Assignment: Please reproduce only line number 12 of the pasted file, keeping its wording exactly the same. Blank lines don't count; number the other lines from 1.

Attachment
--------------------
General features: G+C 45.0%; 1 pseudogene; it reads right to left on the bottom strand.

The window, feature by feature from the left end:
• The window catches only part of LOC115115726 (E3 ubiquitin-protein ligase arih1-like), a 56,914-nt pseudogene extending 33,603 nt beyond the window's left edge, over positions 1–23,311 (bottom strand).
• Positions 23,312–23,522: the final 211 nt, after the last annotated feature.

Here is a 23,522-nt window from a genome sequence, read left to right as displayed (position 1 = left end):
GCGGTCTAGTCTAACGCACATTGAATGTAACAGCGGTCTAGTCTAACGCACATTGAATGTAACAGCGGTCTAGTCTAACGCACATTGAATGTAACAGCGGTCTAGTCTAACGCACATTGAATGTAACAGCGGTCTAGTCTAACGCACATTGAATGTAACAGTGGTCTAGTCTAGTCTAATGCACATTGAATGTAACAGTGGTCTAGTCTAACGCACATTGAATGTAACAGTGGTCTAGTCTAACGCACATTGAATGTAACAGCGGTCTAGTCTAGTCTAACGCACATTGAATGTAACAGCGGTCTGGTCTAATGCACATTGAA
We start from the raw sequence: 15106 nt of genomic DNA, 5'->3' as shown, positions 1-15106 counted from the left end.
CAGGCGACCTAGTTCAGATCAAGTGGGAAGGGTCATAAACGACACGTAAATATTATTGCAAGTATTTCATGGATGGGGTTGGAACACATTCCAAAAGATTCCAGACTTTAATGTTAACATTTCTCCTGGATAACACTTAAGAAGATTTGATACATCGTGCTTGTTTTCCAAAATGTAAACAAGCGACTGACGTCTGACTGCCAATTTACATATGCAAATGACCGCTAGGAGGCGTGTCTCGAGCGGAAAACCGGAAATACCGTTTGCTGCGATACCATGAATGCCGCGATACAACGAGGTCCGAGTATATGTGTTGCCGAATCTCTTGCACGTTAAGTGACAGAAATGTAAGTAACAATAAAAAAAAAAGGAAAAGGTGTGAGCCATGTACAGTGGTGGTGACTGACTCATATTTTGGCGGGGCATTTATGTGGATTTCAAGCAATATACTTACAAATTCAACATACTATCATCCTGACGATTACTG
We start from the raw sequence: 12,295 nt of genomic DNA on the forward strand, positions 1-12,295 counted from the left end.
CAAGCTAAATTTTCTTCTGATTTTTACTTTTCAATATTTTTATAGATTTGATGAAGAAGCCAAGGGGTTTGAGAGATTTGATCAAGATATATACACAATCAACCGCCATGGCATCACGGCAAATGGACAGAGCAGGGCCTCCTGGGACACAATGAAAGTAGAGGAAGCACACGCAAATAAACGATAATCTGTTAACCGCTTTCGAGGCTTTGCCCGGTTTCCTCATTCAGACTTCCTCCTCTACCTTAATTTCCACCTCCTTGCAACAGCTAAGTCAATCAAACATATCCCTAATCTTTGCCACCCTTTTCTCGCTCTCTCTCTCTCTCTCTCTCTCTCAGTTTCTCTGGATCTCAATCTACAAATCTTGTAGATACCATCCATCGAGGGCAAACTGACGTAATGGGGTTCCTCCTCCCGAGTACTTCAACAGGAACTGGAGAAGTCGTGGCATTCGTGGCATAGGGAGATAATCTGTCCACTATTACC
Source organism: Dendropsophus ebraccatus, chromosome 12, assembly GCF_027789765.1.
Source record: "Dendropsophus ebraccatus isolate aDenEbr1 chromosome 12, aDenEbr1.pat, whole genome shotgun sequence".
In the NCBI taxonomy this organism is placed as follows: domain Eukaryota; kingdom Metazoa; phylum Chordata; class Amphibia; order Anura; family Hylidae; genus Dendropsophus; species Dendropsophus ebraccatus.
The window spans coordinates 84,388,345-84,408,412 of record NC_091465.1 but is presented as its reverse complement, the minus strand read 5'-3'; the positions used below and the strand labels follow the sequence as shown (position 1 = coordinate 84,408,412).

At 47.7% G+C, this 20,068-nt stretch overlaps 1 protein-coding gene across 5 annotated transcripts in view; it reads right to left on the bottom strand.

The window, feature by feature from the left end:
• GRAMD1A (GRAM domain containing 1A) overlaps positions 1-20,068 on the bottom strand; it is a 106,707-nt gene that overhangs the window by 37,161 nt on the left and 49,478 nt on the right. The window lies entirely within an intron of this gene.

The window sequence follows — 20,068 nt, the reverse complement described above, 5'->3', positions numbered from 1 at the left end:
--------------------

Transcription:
Source record: "Dendropsophus ebraccatus isolate aDenEbr1 chromosome 12, aDenEbr1.pat, whole genome shotgun sequence".